Along rural Highway 21 in East Texas, where cell phone service is patchy at best and the nearest major town is over an hour away, an unassuming 10 Commandments sign sits near an advertisement for a mattress store and a roadside stand hawking jams and jellies. The signs promoting commercial ventures are lawful. The 10 Commandments placard is not.
In August 2013, Jeanette Golden—who pastors a small community church in nearby Hemphill—erected the sign after a couple in her church wanted to do the same but had nowhere to put it. She didn’t think anything of it until earlier this year. That’s when the Texas Department of Transportation sent her a removal notice saying the religious poster was against the law.
“My reaction was told shock,” Golden says via email. “And I immediately felt like they were trying to invade my personal privacy and strip me of my freedom of speech and my freedom of religion. I wondered what law I had broken.”
The broken law was a Department of Transportation code prohibiting signs on personal property, part of state regulations written to comply with the federal Highway Beautification Act that dates back to the 1960s, designed to regulate advertising along Interstates and federally funded highways. But it was a little-known regulation, one that’s raised the ire of many in this deeply-red state that prides itself on individual freedom and religious liberty.
“It was a head-scratching moment,” says the Liberty Institute’s Michael Berry, when he first heard about the banned sign. “The state allows commercial speech but not private speech—even if it’s religiously motivated—on private property.”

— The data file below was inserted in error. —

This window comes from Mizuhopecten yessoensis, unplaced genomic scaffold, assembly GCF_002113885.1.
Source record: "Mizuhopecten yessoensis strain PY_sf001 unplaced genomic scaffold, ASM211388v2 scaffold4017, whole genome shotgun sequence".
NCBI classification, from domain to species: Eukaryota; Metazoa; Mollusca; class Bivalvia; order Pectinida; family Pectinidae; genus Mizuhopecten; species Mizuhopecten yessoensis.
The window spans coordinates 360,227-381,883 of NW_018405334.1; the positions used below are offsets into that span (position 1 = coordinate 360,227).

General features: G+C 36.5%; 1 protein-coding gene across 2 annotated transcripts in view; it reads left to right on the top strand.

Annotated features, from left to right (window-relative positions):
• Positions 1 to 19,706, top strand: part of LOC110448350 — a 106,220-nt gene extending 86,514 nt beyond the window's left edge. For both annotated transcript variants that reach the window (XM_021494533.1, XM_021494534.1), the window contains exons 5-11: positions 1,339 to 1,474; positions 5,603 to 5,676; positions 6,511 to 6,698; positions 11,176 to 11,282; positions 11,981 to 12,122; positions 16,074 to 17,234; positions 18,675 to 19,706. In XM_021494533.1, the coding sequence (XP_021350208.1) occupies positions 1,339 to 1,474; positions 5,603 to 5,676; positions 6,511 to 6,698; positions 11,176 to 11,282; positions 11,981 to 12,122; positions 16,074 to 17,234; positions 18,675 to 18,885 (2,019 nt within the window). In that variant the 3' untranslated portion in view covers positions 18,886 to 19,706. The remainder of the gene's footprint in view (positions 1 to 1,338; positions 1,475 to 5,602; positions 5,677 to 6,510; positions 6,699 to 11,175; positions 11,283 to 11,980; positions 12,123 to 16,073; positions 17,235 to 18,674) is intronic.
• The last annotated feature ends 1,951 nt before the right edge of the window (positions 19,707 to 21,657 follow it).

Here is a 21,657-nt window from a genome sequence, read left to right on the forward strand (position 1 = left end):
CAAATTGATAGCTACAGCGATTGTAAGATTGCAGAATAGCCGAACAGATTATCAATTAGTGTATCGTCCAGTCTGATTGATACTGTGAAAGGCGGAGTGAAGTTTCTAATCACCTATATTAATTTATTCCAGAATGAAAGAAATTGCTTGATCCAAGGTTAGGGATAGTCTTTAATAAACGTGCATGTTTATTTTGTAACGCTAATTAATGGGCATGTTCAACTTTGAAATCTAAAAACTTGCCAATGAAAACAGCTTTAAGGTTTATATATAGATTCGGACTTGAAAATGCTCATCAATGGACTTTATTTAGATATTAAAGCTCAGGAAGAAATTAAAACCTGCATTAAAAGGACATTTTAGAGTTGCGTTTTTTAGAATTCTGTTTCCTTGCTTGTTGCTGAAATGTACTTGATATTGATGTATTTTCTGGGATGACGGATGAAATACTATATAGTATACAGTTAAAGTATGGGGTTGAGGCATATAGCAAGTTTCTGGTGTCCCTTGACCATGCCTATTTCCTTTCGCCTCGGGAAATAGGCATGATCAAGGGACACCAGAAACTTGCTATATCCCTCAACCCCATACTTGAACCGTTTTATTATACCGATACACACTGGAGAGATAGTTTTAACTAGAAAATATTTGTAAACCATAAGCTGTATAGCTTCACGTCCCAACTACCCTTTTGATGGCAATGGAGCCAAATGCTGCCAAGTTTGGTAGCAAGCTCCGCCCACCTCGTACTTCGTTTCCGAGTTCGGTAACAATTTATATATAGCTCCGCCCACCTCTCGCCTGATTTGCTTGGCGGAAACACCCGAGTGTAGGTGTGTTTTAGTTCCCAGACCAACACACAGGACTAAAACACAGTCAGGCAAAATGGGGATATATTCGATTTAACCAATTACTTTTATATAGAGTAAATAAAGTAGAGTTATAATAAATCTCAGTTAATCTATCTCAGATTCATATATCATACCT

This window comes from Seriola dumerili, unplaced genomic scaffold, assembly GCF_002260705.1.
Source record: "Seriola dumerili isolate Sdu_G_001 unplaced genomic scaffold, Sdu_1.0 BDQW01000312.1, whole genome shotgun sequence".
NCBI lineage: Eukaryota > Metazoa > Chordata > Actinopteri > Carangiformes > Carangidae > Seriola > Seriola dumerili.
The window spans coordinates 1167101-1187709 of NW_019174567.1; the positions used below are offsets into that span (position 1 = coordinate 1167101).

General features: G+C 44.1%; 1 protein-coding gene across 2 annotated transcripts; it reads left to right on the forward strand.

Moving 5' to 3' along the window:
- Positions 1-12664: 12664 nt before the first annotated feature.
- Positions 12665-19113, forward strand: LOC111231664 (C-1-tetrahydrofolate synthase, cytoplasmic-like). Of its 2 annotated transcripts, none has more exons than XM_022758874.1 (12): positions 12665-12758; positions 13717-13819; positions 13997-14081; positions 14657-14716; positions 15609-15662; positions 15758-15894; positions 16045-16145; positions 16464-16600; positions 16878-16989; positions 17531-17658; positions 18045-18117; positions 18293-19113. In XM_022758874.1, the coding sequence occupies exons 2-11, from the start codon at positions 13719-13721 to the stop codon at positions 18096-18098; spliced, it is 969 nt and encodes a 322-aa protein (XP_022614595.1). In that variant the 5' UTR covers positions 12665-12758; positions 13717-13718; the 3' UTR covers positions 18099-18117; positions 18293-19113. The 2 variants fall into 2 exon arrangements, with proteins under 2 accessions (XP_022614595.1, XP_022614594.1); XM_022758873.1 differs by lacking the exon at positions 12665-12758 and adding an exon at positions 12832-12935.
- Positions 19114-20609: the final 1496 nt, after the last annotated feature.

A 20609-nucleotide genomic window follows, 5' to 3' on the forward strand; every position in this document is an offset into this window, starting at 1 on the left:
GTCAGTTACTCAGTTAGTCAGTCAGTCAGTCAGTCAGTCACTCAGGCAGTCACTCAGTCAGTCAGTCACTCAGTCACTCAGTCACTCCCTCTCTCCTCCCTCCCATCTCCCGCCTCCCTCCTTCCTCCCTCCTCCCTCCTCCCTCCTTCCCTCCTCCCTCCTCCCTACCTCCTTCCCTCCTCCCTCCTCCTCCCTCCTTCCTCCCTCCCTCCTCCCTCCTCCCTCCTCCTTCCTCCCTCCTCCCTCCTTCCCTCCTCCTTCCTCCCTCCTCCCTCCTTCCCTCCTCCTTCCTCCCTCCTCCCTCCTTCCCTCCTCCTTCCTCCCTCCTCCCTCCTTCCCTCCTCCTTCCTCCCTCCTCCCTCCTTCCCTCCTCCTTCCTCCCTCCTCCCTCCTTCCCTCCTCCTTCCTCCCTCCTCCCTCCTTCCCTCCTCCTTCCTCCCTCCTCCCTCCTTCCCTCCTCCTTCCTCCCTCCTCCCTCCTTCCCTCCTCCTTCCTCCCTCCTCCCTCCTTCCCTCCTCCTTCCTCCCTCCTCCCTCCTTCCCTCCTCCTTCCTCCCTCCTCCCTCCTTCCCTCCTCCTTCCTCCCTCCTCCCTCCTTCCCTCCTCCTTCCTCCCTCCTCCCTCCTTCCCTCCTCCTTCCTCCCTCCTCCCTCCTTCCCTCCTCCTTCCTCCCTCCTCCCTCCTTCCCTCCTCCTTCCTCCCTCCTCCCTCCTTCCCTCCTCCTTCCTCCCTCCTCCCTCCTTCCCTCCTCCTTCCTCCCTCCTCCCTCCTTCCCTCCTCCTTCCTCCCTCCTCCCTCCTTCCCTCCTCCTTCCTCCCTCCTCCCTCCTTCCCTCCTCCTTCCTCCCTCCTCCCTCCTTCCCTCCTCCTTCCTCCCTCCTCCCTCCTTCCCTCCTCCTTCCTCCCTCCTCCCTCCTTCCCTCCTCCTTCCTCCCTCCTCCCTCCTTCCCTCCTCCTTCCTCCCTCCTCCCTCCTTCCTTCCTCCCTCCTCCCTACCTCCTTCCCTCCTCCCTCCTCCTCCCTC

The institute, which began representing Golden in April, sent a letter to the department demanding the rule be rescinded, arguing that the code violates the Texas Religious Freedom Restoration Act, the Texas Constitution and the First Amendment. Since then, the agency has put the removal notice on hold and hasn’t done anything to force Golden to remove it.
Department of Transportation spokeswoman Veronica Beyer says officials are currently in the process of rewriting the codes “not for just this case, but for future cases,” and says officials are looking into creating a new classification that would exempt signs that are no bigger than 96 sq. ft. in size, sit on private property and do not promote a business. (Golden’s sign is 72 sq. ft.)
“It’s not a done deal, but this is definitely an exemption that would work in her favor and for a lot other private property owners,” Beyer says, adding that the department doesn’t “regulate content.”
“TxDOT is always concerned about honoring the constitutionally protected rights of its citizens, so property rights, free speech rights and religious rights are always considered important factors,” she says.
The transportation commission will vote on the new regulations at the end of August.
Meanwhile, along Highway 21, Golden’s sign remains in limbo near the legal commercial placards hawking gas and fruit. Residents near Hemphill have been vocal about supporting Golden. A local printing company has created 10 Commandments T-shirts in response. Others in the area are donating money to help support the sign and overturn the law. Golden believes officials will approve the changes, and her 10 Commandments sign will stay put.
“I believe in my heart there will be a change in the rules that will allow me to keep up my sign,” Golden says. “I’m a woman of faith and I believe what it says at the bottom of my sign: With God all things are possible.”
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